Mercy Philadelphia Hospital Helps Patients Manage Medications, even after Hospital Stay
Through affiliations with several programs, Mercy Philadelphia Hospital steadily pursues the lowering of 30-day readmission rates
West Philadelphia, PA (August 26, 2013): The New York Times reported that nearly one in five Medicare patients returned to the hospital within 30 days of their initial discharge. In that first month, the patient has to begin a transition back into their regular routine, along with the application of their newly gained post-discharge treatment. These initial 30 days can reflect not only the quality of the care received at the hospital, but also the education provided to the patient in reference to their medication and can greatly affect their recovery.
For the past two years, Mercy Philadelphia Hospital has teamed up with SunRay Drugs, the Philadelphia College of Pharmacy at the University of Sciences, and Keystone First insurance provider, in order to enhance the progression of care from the hospital to home, particularly in the area of medication management so as to prevent hospital readmission.
This bond of organizations not only works together to dissolve the gap between home and the hospital, but also provide an even greater opportunity to further educate the patients enrolled in this program. From this opportunity, a direct correlation has been seen in readmission rates. As the patient’s medication knowledge is increased, their likelihood of being readmitted to the hospital can decrease.
Patients that are at a higher risk of readmission are identified and offered enrollment in a medication therapy management (MTM) with SunRay Drugs and the University of Sciences. Through these MTMs, clinical pharmacists uncover the patients’ individual drug therapy problems and work to adjust them. Follow-up appointments give the enrollee an opportunity to grasp a clearer concept of their medication, and assist in giving them the information they need in order to stay out of the hospital.
Mercy Philadelphia Hospital’s Director of Care Coordination Austin Reed and Clinical Pharmacy Coordinator Tom Turco are two key players in this initiative. They are aware of how vital the first 30 days of a patient’s discharge can be to a patient’s short and long-term future. The two also know that the involvement of family members often plays a major part in a patient having a smooth recovery process.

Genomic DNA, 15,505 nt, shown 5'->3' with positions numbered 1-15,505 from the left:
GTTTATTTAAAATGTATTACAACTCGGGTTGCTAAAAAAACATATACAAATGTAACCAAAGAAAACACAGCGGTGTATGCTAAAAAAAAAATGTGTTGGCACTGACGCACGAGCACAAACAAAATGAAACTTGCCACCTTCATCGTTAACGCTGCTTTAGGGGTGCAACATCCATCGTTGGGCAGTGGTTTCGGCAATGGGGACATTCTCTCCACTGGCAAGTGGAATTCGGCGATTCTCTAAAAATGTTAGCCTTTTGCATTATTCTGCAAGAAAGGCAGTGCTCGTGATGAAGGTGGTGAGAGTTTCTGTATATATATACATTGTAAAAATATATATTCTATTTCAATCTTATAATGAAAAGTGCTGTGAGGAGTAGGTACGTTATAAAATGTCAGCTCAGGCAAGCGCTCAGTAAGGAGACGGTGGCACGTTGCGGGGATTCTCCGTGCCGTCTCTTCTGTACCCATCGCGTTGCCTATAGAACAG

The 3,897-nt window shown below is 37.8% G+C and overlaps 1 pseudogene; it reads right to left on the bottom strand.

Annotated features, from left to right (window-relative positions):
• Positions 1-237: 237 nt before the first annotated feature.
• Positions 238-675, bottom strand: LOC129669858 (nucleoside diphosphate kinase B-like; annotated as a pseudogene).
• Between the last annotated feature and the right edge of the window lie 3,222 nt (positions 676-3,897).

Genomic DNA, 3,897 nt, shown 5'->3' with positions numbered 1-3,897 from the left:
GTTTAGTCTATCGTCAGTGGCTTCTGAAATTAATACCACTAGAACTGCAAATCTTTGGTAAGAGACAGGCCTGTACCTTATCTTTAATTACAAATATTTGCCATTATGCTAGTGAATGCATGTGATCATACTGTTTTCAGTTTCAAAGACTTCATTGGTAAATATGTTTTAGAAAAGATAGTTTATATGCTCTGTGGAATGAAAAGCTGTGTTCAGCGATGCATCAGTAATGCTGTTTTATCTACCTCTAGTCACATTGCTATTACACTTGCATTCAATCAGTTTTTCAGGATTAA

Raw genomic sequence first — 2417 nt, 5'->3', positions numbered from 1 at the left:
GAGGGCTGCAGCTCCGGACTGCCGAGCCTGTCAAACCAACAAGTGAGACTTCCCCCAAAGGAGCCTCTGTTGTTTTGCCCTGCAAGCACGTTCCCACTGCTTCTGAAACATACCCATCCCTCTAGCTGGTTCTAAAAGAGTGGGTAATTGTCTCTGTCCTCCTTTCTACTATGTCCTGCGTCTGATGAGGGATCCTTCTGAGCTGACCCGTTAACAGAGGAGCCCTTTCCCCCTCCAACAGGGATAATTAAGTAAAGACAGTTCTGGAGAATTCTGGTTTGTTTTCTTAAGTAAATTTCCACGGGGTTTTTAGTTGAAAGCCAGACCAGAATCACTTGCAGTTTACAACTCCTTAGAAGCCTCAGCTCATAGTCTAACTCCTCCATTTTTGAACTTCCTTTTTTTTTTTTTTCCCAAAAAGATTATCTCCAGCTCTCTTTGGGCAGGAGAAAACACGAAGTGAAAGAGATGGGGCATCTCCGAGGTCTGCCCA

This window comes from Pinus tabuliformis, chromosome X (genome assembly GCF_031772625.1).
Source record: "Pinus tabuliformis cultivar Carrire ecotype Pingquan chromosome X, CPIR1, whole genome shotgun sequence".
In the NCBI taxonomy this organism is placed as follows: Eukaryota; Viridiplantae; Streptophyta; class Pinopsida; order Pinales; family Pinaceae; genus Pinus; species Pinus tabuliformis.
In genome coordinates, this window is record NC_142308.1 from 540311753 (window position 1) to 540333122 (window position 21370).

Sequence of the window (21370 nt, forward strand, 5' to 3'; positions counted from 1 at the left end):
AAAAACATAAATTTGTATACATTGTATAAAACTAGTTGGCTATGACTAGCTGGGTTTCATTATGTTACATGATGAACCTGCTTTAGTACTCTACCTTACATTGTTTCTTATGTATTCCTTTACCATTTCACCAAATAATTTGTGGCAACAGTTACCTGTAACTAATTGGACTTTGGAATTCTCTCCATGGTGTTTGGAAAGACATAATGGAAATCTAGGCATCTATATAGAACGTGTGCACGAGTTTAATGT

“The families are often the caregivers,” says Turco. “They handle affairs, and in some cases, may be more involved in the details of a patient’s medication, than the patients themselves.”
“We have completely changed our care coordination model in order to better suit the needs of patients. In addition to that, we have been working with other hospitals that are using similar systems, in order to increase our system’s efficiency as well, “says Reed.
“It is crucial that they are well-educated on how to manage their medications,” Turco says in reference to high-risk patients, most notably those that take numerous medications, those with difficulty accessing medications, patients with co-morbid conditions, and the elderly.
In these cases, medication compliance is key in a smooth healing process. The obstruction of one’s treatment can result in complications, morbidity, mortality, and increased healthcare costs. Factors such as low literacy or lack of health insurance coverage can be major causes of unsuccessful medication compliance. As a result, a greater chance of readmission may occur.
Mercy Philadelphia Executive Director Susan Cusack believes that with this connection, the level of care provided will reach an even higher level of efficiency. Cusack states that the patients now have more convenient sources in which they can receive their medication, and also meet with pharmacists.
“This partnership with external sources is vital. It demonstrates that here at Mercy Philadelphia Hospital, we care about our patients, not only when they are in our care, but even after their discharge.”
Turco adds, “This program is giving local businesses like SunRay a chance to engage with patients they may have never become involved with. During the process of going from the hospital to home, there can be a disconnection, and the locality of SunRay helps to integrate healthcare providers, erasing the gap between home and the hospital.”
Chief Pharmacist Evan Stoudt of SunRay’s 56th and Market location, one of six total SunRay pharmacies, has personally witnessed the impact of the program. Stoudt noted that through this partnership with Mercy Philadelphia Hospital, 150 patients have enrolled in this program, and as much as 80 percent of those patients are now active customers.
Stoudt also mentions that SunRay pharmacists are given the opportunity to see the situation from an inpatient’s point of view. Along with this new perspective, SunRay has been able to better fulfill their focus of keeping a consistent communication process with members of the program.
“We have to make sure that the patients have what they need, and that there are no side effects from the use of their prescription. Our job does not end after we fill the medication.”
Since starting the program, Mercy Philadelphia Hospital’s 30-day readmission rates have dropped from 13.8-20.5 percent in January 2011 to July 2012, to 12.9-17.7 percent from November 2012 to February 2013. On a steady decline, the goal of the program is to have a readmission rate of less than 15 percent by the end of 2013.